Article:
After five years of inactivity that saw total construction production in Slovakia sliced in half, 1996 was the second straight year of modest gains. An industry that had a total production volume of 115 billion Sk in 1989 and fell to 55 billion Sk by '94, should rise to 60 billion Sk in '97, according to Euroconstruct estimates.
The biggest chunk of that business - 36% in '95 -is engineering projects, with industrial construction ranking second at 28%. Reconstruction is third at 15%, public construction composed 13%, and residential building made up the remaining 8%.
One firm that is rising with the times is Sibamac, which ranked eighth among Slovak construction firms with a turnover of more than 720 million Sk in '95. That figure is expected to jump to over 1 billion Sk this year. The Austrian side of Sibamac entered the Slovak market five years ago by privatizing parts of Dubnica-based Stavoindustria.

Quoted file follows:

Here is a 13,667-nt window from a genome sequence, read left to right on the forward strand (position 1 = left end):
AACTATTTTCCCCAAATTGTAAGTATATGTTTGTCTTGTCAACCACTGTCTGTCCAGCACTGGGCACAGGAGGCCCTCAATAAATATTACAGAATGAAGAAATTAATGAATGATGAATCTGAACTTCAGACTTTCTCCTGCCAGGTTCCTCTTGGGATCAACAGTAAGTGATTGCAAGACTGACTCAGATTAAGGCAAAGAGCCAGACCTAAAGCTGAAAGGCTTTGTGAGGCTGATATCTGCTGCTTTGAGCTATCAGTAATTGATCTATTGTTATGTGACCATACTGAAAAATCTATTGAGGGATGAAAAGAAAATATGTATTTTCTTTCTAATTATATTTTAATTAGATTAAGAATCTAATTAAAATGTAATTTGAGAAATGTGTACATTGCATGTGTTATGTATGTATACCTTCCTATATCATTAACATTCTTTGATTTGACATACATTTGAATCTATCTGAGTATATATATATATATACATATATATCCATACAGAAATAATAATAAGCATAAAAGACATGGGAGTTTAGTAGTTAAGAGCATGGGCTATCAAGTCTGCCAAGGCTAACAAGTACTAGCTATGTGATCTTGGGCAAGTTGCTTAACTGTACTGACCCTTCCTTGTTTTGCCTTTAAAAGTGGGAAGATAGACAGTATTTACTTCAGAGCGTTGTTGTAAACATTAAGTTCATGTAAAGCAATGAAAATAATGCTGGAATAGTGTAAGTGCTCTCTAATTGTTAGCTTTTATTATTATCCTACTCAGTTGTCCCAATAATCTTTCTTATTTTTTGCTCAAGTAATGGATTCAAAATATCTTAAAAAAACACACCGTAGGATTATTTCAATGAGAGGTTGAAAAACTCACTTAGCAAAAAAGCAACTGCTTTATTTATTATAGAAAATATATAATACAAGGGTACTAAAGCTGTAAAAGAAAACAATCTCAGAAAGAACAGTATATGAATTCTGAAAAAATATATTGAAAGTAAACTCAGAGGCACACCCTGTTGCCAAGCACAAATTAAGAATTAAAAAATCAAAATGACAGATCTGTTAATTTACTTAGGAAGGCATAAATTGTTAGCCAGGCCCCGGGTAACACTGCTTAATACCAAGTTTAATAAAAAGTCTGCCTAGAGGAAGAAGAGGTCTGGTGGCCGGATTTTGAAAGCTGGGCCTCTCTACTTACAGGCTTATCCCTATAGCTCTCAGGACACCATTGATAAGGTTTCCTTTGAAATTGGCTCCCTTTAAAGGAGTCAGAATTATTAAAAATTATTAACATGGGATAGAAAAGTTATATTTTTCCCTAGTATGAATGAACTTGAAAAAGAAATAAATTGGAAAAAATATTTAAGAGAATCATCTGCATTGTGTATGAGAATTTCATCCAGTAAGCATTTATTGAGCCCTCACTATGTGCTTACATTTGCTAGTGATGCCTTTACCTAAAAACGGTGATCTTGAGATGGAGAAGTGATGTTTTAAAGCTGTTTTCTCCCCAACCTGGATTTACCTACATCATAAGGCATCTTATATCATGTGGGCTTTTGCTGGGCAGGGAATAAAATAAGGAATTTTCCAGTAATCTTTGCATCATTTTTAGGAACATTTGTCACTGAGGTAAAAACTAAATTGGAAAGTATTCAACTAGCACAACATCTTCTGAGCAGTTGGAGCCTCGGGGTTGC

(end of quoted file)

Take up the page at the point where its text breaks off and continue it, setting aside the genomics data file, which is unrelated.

The firm remains strong in the Váh valley, is the market leader in Trnava, and is gaining strength in Bratislava, where its headquarters are, according to the company's management. One source of pride for the firm is its information management system, which company executives claim to be as good as any in Slovakia.
Domestic construction king Hydrostav may soon make that claim, as they are completing the first stage of a complex IBM information system. Tronet will supply the data and the voice transmission system, and an on-line communication system between headquarters and individual Hydrostav plants will be built during the second stage.
This is part of Hydrostav's effort to stay ahead of second-place Váhostav, which had a monster year in '96, with pre-tax profits of nearly 200 million Sk on 5 billion Sk of revenues. Compared to '95, the firm is concentrating more on domestic projects, such as the local Žilina dam, which will account for 35% of its revenues this year.
Third-ranked Doprastav established a joint venture with Prague-based Metrostav at the end of '96 to focus on highway and tunnel construction in Slovakia and the Czech Republic. The new company already has an order to repair a railway tunnel on the eastern end of the Low Tatras, near Telgárt.
Number four Inžinierske Stavby, reported a gross profit of 55 million Sk on 1.7 billion Sk in revenues over the first 11 months of '96 - up from 40.7 million Sk on 1.24 billion Sk for all of '95. More than 40% of its revenues comes from the construction of roads, bridges, and gas pipelines.
27. Feb 1997 at 0:00 | Rick Zedník